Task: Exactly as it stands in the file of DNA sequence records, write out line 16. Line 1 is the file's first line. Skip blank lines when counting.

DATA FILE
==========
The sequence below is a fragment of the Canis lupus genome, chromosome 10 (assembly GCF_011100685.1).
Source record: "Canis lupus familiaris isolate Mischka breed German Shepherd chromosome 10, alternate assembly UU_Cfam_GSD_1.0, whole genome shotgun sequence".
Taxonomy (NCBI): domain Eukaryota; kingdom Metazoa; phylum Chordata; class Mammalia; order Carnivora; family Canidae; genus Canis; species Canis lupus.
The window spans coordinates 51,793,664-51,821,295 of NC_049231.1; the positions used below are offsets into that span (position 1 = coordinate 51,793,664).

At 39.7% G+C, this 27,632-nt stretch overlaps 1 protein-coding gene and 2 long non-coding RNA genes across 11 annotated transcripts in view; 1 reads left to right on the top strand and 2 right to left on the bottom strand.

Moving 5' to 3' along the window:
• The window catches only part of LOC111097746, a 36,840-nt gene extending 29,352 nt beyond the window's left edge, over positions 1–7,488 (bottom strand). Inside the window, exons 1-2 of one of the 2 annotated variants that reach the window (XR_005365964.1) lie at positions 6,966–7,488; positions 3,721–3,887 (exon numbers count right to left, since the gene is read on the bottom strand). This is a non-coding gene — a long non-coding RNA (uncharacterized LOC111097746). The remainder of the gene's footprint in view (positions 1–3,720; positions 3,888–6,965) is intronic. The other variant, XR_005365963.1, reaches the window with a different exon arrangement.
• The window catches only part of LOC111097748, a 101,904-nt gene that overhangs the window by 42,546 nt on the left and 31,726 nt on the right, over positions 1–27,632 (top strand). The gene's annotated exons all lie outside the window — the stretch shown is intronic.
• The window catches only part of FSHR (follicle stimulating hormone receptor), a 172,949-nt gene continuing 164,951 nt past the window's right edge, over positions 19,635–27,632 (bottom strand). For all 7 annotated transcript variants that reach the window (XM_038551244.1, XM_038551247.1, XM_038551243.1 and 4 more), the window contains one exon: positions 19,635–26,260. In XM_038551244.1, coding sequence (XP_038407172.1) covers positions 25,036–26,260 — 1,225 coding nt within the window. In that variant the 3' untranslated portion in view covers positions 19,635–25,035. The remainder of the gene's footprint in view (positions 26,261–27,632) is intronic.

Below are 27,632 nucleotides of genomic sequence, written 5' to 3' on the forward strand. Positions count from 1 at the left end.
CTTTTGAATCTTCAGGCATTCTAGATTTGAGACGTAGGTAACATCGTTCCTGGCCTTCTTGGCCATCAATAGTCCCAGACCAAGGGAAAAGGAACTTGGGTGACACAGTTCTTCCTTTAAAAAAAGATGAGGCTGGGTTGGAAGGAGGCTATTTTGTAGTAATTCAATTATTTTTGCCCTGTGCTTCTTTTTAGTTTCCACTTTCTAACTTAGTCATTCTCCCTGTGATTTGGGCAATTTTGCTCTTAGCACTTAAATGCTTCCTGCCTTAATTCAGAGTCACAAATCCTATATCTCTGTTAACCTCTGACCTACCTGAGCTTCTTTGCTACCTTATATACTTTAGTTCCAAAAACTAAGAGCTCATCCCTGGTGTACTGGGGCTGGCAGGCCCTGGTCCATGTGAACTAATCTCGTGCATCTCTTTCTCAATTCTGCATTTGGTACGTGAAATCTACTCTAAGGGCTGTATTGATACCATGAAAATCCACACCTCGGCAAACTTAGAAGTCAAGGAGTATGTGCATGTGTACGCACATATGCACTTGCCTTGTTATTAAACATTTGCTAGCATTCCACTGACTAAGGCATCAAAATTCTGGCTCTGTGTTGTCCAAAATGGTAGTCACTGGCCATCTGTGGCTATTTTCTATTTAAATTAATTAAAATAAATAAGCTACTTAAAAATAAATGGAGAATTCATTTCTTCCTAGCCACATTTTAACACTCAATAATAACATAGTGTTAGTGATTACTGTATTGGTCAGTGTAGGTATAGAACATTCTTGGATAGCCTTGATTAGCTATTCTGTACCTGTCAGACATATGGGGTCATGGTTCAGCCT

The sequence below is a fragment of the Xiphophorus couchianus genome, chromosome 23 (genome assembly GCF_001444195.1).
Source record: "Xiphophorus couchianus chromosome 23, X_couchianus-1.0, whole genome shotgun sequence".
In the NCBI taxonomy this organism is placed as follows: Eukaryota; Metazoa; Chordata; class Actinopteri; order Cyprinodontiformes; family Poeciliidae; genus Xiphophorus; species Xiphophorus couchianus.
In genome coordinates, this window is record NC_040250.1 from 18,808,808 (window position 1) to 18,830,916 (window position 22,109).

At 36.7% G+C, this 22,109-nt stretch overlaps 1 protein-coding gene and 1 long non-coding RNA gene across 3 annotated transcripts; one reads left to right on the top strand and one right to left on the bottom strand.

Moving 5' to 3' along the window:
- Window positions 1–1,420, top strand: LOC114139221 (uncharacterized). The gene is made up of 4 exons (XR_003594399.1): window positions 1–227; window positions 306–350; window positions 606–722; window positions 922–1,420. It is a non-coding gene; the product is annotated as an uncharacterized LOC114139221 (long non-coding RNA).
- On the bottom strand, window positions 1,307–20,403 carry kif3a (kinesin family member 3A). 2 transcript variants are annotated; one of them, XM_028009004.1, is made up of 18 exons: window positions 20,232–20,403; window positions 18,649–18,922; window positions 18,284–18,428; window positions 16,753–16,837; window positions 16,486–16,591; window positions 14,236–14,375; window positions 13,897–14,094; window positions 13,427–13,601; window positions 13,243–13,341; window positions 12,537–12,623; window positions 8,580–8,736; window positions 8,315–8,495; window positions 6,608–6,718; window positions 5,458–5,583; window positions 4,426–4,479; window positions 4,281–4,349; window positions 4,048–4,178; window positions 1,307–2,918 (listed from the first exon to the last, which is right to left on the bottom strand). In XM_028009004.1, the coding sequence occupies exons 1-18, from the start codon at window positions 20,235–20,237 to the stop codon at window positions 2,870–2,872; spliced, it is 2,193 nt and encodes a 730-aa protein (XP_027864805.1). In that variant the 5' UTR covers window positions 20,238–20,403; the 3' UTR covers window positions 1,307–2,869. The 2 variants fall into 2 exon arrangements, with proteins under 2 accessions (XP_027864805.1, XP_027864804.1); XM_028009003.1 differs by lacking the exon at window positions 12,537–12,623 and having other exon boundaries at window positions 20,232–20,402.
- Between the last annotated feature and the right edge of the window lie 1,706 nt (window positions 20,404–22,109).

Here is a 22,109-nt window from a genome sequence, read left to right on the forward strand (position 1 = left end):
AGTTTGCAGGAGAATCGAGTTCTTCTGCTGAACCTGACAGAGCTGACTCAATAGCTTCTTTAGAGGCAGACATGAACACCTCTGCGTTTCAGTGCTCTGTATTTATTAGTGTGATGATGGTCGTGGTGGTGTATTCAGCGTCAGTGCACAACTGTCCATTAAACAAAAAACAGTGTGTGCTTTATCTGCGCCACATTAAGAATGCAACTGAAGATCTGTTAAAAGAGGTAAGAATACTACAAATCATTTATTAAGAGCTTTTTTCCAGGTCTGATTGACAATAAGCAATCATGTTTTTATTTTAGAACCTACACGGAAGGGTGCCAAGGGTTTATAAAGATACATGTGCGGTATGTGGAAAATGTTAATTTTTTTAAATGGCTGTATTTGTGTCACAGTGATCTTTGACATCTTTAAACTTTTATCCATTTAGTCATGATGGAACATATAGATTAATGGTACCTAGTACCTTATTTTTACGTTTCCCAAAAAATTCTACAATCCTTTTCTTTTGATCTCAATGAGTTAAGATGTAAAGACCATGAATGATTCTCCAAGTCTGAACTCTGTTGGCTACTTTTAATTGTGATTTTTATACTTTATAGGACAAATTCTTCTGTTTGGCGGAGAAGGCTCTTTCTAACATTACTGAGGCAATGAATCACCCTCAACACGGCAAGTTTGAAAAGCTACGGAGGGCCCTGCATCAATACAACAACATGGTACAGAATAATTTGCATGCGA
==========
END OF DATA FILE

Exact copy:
At 36.7% G+C, this 22,109-nt stretch overlaps 1 protein-coding gene and 1 long non-coding RNA gene across 3 annotated transcripts; one reads left to right on the top strand and one right to left on the bottom strand.